Wednesday 14 January 2015

Granny's Barra, 2015, located at the artist's residence

This installation uses steel and natural elements to speak to common themes of the artist's work - those of death and rebirth, and of the dire necessity for humanity to reposition itself back into restorative natural rhythm,  before it manages in its insanity - acknowledged as yet not in each individual bosom but only in everybody else's - to ruin the whole fucking game via collective psychosis.

Keen fans of the artist's poetry will note the reappearance of the blue hydrangea. In the poem Scuttlebutts and Plop, published in The New Yorker in 2016, the flower symbolises the next evolution of the species, while in Gloppy Tankard, from The Paris Review in the same year, the hydrangea indicates the renewal coming from that which Westerners most lack - imagination and the ability to follow breadcrumbs into dark forests. It signifies the 'left hand not knowing what the right is doing and unwilling to anyway, even if it was possible, being totally drunk on its own limited perspective,' which was the loose theme for her most recent exhibition at Hobart's MONA, featuring pieces made from string.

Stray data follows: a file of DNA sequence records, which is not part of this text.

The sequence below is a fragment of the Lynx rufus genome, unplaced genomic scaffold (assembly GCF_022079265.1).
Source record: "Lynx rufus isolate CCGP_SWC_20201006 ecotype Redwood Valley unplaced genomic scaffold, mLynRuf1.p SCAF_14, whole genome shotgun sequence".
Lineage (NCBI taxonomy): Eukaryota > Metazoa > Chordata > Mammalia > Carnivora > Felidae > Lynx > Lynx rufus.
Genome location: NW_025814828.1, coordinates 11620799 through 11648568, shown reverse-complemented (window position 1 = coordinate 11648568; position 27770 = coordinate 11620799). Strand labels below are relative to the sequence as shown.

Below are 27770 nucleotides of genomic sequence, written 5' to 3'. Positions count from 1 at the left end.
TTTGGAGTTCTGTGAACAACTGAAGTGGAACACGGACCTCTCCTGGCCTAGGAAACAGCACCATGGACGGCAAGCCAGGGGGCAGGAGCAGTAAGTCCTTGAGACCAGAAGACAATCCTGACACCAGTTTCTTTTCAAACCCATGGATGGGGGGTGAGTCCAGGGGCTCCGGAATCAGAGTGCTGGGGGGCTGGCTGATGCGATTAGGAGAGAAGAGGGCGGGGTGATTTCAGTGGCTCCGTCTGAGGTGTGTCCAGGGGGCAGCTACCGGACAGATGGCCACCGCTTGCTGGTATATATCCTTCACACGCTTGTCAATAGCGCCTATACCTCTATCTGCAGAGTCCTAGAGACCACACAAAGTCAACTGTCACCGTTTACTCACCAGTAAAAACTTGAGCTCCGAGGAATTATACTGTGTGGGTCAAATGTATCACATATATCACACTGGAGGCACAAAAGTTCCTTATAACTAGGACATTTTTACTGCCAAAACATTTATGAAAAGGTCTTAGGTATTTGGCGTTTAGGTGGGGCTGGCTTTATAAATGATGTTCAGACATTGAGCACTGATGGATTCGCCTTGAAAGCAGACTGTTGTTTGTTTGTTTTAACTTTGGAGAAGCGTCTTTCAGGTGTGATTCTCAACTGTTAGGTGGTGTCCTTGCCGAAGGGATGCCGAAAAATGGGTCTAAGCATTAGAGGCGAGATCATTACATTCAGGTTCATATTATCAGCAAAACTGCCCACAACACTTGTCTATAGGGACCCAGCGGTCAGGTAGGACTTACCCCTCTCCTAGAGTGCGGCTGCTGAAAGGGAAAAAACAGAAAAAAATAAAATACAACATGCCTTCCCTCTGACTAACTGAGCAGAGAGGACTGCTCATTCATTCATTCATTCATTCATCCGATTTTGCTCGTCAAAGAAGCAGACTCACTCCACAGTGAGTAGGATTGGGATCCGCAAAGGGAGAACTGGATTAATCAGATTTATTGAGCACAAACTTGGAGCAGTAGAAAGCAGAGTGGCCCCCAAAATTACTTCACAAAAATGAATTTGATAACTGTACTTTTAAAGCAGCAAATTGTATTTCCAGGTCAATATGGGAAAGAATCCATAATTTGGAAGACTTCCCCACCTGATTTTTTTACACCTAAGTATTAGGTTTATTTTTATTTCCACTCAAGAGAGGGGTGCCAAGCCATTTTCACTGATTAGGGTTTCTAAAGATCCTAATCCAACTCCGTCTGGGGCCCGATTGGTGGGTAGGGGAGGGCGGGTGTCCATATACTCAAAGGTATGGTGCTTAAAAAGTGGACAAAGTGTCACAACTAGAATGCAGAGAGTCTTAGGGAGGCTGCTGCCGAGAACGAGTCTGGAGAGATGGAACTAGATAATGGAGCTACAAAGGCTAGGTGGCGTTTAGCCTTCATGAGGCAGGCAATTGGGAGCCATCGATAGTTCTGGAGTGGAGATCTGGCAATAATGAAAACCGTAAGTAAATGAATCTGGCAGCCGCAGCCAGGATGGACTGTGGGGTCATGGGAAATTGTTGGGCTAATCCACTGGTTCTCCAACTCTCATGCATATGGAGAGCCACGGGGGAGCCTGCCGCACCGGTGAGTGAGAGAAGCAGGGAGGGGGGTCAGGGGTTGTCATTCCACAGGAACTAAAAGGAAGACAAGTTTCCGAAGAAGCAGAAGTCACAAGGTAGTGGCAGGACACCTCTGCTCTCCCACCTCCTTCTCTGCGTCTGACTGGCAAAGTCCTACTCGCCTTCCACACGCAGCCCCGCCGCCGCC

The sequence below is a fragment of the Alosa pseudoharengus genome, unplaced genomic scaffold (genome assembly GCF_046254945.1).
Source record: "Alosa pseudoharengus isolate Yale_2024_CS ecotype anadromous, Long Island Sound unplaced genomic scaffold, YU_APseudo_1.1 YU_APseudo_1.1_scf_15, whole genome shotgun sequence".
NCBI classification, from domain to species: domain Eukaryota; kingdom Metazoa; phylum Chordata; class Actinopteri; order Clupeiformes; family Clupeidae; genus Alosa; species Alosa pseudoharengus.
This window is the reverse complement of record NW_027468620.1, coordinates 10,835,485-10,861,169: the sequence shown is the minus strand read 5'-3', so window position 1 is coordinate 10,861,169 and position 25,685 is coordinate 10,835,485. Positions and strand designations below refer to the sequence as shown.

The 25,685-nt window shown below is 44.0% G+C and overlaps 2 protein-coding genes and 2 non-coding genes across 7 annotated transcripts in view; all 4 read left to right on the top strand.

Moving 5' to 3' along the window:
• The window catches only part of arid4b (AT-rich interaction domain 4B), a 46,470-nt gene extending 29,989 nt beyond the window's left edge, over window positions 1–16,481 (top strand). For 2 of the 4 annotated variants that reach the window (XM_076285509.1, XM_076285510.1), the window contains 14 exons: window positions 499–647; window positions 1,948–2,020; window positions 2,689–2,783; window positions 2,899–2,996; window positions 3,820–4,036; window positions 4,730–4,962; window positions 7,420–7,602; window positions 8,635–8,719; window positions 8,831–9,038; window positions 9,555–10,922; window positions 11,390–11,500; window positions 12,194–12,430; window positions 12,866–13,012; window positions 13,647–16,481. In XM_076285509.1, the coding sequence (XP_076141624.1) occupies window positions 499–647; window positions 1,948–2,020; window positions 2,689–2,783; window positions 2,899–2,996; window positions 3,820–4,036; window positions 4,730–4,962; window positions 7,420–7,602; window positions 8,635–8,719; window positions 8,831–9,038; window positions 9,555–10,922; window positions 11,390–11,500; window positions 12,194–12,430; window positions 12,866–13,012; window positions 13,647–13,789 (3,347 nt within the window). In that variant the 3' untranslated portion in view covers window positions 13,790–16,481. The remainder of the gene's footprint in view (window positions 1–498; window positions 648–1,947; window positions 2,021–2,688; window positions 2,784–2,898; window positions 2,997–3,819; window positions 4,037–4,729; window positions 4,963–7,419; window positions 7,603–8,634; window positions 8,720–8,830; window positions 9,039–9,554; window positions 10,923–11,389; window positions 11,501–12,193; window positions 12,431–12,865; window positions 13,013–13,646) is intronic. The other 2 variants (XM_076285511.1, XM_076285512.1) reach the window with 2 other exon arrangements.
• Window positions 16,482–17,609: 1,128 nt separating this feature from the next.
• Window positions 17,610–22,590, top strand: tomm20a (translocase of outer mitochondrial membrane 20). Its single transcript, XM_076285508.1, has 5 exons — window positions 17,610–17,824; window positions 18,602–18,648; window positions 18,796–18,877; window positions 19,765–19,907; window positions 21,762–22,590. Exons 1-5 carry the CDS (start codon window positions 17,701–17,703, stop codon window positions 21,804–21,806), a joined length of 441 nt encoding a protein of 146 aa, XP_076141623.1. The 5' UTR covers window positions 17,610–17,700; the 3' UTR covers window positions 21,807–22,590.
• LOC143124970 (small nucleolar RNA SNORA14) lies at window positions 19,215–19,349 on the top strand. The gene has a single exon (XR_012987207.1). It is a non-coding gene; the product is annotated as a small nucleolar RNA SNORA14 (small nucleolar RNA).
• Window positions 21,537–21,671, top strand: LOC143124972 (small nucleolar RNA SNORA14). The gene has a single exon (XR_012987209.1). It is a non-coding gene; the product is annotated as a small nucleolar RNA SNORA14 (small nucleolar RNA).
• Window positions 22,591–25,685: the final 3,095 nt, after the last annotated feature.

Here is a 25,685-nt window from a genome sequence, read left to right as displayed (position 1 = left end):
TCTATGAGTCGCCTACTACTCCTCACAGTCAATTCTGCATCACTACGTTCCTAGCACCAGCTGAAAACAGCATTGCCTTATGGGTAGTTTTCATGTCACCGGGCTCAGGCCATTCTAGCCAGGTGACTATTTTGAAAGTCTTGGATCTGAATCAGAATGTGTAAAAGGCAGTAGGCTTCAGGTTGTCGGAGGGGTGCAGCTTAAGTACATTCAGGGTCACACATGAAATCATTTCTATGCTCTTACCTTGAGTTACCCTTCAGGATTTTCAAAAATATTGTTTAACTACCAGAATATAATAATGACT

The steel used in this piece is literally from her dearly departed grandmother's wheelbarrow. Once a vivid yellow and surviving years as a well-kept tool in her granny's gardening repertoire and stored religiously in a shed, the barrow lasted barely 10 years when in the untidy possession of the artist, lying about any old where in the rain before being appropriated for one of the most stunning and profound examples of her glimpf period.

Somehow we're sure her grandmother won't mind.


  1. I have a pet Hydrangea now, name of Pompom. :) She flowered beautifully for me this year, her second year in the ground here. She was trapped in a pot before and not happy. I say pet because really it is silly to have such a water loving plant in our dry WA climate, but she is a joy to me, no doubt about it!

    Ps. The Artist has a good eye. :)

  2. The artist is profound indeed.

    I have the odd "glimpf period" where death and decay are similarly represented, but haven't cycled back to rebirth...

    Stunning hydrangeas BTW.

  3. I miss hydrangeas. They do great in Louisiana, where I used to live, but not so well in the harsher climate of northern New Mexico, where I live now. We do have a lot of rust here though!


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